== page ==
There is a fascinating new article on the Nature website regarding blacks holes and their ultimate destiny.
The article reviews a recent paper by Carlo Rovelli and Hal Haggard of Aix-Marseilles University in France which suggests that shortly after the formation of a black hole (due to the collapse of a dying star whose corpse mass is greater than the Oppenheimer-Volkhoff limit), the black hole transforms, due to quantum gravitational constraints, into a white hole, or burst of light energy, thereby releasing all of its trapped information.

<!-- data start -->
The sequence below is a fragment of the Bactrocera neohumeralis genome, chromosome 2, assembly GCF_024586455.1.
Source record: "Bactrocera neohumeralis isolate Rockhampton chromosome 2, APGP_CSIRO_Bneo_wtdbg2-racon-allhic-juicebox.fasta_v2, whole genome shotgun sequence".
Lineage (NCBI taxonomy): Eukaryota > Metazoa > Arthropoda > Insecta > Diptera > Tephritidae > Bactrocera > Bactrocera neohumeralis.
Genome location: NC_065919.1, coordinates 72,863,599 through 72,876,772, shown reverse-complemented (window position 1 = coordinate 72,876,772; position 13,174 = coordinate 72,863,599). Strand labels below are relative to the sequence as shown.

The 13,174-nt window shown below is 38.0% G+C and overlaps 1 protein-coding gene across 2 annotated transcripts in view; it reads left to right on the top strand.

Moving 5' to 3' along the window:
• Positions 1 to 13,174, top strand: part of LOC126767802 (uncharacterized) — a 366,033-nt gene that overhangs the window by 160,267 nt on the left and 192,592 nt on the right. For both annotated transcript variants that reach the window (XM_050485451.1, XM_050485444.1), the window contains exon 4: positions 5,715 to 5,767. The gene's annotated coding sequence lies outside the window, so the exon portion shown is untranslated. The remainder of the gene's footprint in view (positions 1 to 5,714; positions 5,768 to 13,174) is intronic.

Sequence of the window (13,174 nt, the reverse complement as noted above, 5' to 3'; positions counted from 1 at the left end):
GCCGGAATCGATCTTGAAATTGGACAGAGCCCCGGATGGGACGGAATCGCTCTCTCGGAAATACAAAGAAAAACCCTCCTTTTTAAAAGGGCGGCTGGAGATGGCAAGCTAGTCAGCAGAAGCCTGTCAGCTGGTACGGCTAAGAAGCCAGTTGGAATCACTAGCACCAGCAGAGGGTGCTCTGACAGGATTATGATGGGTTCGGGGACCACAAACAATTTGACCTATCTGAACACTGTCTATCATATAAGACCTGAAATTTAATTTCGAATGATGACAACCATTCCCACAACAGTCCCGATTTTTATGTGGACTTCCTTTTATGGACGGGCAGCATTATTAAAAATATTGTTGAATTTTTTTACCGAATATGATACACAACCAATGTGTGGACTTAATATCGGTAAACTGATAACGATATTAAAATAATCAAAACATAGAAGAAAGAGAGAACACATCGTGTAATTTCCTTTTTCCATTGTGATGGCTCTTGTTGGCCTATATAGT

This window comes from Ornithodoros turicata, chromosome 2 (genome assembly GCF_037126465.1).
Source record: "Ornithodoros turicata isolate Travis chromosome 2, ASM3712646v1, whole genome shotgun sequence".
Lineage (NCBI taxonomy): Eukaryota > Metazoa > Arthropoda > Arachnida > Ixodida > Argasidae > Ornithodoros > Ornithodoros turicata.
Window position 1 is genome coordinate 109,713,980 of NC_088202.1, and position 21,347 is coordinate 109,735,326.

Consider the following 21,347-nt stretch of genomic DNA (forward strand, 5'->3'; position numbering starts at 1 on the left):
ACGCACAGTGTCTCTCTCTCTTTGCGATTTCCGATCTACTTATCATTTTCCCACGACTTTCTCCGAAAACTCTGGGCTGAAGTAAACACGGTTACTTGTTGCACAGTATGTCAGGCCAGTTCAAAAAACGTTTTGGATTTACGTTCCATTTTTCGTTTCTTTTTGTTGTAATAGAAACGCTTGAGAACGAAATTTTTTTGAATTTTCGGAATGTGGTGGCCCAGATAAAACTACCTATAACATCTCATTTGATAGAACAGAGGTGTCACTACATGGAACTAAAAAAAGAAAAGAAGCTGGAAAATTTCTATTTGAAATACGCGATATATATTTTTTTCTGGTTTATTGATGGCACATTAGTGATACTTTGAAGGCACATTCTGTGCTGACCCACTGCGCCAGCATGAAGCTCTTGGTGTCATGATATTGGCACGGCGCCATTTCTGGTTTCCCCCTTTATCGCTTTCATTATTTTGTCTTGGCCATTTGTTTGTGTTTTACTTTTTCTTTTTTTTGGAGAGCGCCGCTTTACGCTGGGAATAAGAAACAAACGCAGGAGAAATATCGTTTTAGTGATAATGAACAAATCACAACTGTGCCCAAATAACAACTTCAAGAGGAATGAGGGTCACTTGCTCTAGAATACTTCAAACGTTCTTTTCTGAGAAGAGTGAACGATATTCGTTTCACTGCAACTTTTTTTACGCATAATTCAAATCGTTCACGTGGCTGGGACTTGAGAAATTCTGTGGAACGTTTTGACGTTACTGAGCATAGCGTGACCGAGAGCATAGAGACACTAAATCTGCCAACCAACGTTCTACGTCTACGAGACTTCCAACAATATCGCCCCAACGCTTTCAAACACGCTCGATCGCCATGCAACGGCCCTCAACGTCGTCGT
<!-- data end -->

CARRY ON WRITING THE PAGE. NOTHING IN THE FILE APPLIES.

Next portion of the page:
The reason we don’t see these transformations is that they occur to us as outside observers. The incredible time dilation inside the black hole, due to its very high (but not infinite) gravitational field, delays our observation of black to white hole transformations by billions or even trillions of years.
The authors suggest that with our Universe at an age of 13.8 billions years, we should just now be seeing these black-to-white transformations, called quantum bounces, for small black holes. They suggest that very large gamma ray bursts currently associated with supernova explosions might just be, in some cases, these nascent transformations.